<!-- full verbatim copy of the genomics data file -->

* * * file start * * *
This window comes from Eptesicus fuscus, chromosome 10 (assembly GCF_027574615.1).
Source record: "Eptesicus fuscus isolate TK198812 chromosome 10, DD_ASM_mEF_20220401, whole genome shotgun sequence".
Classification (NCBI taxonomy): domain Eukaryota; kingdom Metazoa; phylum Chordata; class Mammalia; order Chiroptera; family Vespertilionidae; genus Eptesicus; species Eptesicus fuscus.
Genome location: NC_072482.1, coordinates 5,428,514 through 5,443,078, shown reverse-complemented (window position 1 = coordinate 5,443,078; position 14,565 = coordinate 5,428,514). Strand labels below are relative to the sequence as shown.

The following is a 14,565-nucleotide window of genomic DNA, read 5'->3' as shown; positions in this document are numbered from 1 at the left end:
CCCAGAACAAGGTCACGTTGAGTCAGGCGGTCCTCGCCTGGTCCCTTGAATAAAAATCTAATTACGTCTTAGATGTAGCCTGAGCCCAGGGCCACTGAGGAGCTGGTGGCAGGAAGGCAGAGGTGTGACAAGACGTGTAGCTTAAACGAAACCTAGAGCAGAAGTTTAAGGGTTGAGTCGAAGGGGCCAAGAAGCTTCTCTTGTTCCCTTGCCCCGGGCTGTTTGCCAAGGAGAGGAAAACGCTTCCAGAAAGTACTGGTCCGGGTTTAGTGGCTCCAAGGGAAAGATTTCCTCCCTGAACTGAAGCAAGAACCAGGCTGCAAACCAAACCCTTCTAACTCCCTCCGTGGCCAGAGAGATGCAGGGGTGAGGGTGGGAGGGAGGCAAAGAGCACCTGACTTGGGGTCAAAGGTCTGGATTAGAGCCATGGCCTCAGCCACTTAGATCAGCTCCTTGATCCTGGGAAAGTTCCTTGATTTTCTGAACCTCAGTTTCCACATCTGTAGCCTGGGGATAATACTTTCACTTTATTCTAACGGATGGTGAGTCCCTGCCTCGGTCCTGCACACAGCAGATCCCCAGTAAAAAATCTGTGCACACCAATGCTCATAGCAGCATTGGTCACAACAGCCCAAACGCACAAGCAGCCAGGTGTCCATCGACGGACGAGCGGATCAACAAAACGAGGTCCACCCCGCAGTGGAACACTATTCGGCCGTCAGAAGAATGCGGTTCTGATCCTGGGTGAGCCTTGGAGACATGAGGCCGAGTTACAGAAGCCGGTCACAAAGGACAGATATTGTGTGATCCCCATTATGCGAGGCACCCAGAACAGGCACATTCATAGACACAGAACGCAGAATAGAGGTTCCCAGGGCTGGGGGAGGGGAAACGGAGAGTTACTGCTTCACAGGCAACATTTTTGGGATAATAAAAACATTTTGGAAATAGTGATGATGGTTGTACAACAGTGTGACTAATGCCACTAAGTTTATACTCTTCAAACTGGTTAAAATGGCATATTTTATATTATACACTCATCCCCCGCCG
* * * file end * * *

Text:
This window comes from Eptesicus fuscus, chromosome 10 (assembly GCF_027574615.1).
Source record: "Eptesicus fuscus isolate TK198812 chromosome 10, DD_ASM_mEF_20220401, whole genome shotgun sequence".
Classification (NCBI taxonomy): domain Eukaryota; kingdom Metazoa; phylum Chordata; class Mammalia; order Chiroptera; family Vespertilionidae; genus Eptesicus; species Eptesicus fuscus.
Genome location: NC_072482.1, coordinates 5,428,514 through 5,443,078, shown reverse-complemented (window position 1 = coordinate 5,443,078; position 14,565 = coordinate 5,428,514). Strand labels below are relative to the sequence as shown.

The following is a 14,565-nucleotide window of genomic DNA, read 5'->3' as shown; positions in this document are numbered from 1 at the left end:
CCCAGAACAAGGTCACGTTGAGTCAGGCGGTCCTCGCCTGGTCCCTTGAATAAAAATCTAATTACGTCTTAGATGTAGCCTGAGCCCAGGGCCACTGAGGAGCTGGTGGCAGGAAGGCAGAGGTGTGACAAGACGTGTAGCTTAAACGAAACCTAGAGCAGAAGTTTAAGGGTTGAGTCGAAGGGGCCAAGAAGCTTCTCTTGTTCCCTTGCCCCGGGCTGTTTGCCAAGGAGAGGAAAACGCTTCCAGAAAGTACTGGTCCGGGTTTAGTGGCTCCAAGGGAAAGATTTCCTCCCTGAACTGAAGCAAGAACCAGGCTGCAAACCAAACCCTTCTAACTCCCTCCGTGGCCAGAGAGATGCAGGGGTGAGGGTGGGAGGGAGGCAAAGAGCACCTGACTTGGGGTCAAAGGTCTGGATTAGAGCCATGGCCTCAGCCACTTAGATCAGCTCCTTGATCCTGGGAAAGTTCCTTGATTTTCTGAACCTCAGTTTCCACATCTGTAGCCTGGGGATAATACTTTCACTTTATTCTAACGGATGGTGAGTCCCTGCCTCGGTCCTGCACACAGCAGATCCCCAGTAAAAAATCTGTGCACACCAATGCTCATAGCAGCATTGGTCACAACAGCCCAAACGCACAAGCAGCCAGGTGTCCATCGACGGACGAGCGGATCAACAAAACGAGGTCCACCCCGCAGTGGAACACTATTCGGCCGTCAGAAGAATGCGGTTCTGATCCTGGGTGAGCCTTGGAGACATGAGGCCGAGTTACAGAAGCCGGTCACAAAGGACAGATATTGTGTGATCCCCATTATGCGAGGCACCCAGAACAGGCACATTCATAGACACAGAACGCAGAATAGAGGTTCCCAGGGCTGGGGGAGGGGAAACGGAGAGTTACTGCTTCACAGGCAACATTTTTGGGATAATAAAAACATTTTGGAAATAGTGATGATGGTTGTACAACAGTGTGACTAATGCCACTAAGTTTATACTCTTCAAACTGGTTAAAATGGCATATTTTATATTATACACTCATCCCCCGCCG